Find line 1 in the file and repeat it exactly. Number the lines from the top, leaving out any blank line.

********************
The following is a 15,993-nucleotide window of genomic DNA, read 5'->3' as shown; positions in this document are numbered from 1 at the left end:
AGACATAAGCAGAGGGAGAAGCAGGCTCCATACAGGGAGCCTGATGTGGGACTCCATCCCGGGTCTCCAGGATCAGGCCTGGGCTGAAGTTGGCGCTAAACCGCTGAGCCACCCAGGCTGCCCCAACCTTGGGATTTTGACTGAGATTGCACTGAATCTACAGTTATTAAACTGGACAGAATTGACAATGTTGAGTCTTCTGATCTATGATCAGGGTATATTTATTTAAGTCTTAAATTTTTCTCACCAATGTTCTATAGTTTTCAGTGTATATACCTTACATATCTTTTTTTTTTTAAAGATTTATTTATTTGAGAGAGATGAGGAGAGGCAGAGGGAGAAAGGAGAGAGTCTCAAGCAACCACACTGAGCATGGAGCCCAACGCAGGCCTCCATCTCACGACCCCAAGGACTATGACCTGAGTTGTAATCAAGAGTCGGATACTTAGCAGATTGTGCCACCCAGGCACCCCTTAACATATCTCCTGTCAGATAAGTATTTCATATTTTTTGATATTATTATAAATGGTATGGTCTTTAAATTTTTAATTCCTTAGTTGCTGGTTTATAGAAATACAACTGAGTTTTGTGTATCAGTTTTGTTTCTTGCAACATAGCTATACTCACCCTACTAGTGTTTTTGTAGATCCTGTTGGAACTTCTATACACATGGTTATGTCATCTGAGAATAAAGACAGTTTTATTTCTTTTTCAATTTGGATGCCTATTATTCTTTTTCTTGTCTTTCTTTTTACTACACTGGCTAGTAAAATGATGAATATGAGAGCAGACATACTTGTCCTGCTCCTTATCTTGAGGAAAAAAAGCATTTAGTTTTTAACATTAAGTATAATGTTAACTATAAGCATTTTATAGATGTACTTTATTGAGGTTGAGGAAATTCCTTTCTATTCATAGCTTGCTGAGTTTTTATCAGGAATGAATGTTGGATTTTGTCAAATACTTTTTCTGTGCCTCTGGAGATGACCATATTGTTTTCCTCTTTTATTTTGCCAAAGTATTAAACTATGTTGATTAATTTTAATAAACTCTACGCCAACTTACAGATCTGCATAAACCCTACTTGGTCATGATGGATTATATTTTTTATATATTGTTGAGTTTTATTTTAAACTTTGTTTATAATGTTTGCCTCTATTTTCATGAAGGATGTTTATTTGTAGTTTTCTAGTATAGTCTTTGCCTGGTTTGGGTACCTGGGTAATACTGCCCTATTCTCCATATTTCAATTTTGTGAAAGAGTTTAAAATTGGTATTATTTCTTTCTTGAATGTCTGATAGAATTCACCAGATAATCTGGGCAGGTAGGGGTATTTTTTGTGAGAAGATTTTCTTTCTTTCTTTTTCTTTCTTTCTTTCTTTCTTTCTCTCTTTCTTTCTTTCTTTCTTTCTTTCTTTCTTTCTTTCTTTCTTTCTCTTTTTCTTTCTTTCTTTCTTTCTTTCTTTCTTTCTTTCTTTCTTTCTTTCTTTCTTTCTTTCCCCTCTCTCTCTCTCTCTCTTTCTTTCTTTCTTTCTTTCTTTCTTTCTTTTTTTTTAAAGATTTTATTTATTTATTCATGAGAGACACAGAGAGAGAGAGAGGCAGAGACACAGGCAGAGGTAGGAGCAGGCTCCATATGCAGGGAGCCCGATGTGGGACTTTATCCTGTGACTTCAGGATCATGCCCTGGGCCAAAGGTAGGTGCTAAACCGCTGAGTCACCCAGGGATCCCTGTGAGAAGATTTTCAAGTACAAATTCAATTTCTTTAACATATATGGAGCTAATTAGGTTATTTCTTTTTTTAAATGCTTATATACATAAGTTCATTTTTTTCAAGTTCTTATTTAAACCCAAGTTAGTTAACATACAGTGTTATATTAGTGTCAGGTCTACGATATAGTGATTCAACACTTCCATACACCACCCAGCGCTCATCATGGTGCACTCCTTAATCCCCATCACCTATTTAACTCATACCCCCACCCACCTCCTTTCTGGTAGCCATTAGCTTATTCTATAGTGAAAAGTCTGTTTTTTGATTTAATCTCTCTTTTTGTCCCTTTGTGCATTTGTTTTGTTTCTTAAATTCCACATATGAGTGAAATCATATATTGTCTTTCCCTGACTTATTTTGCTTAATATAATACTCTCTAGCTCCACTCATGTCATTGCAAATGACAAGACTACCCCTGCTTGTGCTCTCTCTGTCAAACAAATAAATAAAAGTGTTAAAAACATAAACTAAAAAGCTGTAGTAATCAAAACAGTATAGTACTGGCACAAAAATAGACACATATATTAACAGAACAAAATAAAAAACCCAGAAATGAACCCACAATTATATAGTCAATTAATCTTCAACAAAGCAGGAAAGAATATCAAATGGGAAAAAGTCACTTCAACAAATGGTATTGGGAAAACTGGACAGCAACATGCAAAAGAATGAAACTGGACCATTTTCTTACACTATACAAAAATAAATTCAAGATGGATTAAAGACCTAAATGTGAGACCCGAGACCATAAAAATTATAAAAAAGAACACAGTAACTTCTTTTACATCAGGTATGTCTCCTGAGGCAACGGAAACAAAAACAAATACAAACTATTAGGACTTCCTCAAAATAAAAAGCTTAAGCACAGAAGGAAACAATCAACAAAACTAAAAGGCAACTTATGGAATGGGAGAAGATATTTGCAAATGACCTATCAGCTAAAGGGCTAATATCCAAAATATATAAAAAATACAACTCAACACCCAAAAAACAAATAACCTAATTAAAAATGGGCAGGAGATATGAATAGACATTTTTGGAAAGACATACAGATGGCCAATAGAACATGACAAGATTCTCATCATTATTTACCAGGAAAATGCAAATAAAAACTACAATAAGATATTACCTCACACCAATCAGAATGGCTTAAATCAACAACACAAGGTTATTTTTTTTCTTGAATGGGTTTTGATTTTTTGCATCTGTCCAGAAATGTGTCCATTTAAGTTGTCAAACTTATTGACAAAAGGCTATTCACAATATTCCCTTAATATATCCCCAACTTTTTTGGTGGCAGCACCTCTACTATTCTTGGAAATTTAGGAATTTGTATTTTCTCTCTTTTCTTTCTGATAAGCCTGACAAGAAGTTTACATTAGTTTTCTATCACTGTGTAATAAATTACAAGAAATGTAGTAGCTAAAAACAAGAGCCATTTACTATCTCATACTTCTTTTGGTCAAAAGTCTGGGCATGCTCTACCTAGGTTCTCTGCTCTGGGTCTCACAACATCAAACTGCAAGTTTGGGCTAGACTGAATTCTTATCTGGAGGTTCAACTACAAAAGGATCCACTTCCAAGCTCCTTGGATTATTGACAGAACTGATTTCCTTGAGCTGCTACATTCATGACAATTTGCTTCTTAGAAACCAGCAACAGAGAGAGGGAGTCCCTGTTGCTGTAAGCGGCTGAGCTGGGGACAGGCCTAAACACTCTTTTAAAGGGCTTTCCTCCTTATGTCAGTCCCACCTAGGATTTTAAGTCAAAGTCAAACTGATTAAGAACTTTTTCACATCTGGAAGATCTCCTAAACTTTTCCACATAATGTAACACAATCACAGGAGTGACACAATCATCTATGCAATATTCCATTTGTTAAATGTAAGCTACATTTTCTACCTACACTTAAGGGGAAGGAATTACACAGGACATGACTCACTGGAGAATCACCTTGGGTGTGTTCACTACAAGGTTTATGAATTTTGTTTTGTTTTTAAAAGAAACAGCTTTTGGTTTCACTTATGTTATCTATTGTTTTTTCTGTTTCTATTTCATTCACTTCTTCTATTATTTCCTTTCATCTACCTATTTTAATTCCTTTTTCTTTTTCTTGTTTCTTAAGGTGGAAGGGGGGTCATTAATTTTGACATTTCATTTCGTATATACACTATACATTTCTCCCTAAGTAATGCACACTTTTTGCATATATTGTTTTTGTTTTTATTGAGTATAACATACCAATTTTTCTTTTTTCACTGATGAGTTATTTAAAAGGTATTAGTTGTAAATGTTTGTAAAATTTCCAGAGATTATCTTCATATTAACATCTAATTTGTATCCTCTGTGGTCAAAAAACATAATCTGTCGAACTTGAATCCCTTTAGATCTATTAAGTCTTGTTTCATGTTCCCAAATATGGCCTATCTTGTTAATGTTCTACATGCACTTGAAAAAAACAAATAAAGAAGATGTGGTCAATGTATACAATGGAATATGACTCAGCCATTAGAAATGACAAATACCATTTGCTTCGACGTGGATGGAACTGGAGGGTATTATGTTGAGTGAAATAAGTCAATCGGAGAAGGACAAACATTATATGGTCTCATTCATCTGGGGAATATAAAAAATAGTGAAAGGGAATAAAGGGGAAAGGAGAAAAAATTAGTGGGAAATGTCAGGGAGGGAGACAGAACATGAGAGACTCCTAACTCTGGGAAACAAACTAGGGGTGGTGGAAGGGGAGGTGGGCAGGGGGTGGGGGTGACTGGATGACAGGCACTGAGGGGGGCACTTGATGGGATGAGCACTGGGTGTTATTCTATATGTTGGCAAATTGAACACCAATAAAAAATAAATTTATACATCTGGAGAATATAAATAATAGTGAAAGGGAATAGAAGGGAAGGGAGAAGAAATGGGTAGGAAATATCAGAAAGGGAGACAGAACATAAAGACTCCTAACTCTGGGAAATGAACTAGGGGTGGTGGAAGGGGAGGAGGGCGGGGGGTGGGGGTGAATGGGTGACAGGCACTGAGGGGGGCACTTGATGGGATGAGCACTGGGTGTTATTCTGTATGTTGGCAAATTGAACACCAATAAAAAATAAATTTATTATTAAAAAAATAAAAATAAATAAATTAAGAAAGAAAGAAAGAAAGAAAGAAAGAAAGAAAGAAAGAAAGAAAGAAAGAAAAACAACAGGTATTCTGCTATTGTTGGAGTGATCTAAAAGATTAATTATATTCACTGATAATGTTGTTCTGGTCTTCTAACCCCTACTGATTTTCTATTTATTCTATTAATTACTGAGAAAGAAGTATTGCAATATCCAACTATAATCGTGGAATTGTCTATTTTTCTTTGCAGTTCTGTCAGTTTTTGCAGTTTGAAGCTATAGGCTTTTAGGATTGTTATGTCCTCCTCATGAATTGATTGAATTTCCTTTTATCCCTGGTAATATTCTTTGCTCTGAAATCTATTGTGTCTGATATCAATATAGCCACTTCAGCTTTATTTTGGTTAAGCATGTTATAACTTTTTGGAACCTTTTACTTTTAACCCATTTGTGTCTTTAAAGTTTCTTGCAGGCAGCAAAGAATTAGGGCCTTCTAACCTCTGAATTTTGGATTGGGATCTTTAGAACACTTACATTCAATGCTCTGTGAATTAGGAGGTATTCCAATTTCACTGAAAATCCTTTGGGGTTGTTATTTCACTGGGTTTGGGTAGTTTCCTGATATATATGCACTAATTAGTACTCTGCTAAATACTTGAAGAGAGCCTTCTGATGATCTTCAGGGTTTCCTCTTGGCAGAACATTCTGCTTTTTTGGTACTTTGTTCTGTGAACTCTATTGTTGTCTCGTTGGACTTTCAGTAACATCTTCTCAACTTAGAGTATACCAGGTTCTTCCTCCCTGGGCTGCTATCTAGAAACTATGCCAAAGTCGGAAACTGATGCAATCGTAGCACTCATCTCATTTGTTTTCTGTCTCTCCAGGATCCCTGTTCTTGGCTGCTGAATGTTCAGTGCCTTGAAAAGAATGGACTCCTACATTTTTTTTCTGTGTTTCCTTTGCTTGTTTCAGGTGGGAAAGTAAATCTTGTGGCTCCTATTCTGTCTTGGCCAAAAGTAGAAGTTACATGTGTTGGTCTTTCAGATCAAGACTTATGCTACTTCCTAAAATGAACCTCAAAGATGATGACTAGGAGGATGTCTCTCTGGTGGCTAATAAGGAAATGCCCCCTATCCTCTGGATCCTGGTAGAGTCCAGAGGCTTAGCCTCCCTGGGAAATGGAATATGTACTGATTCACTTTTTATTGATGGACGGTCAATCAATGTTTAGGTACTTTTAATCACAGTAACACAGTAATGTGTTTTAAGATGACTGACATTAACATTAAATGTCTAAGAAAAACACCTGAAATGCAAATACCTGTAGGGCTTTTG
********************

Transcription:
The following is a 15,993-nucleotide window of genomic DNA, read 5'->3' as shown; positions in this document are numbered from 1 at the left end: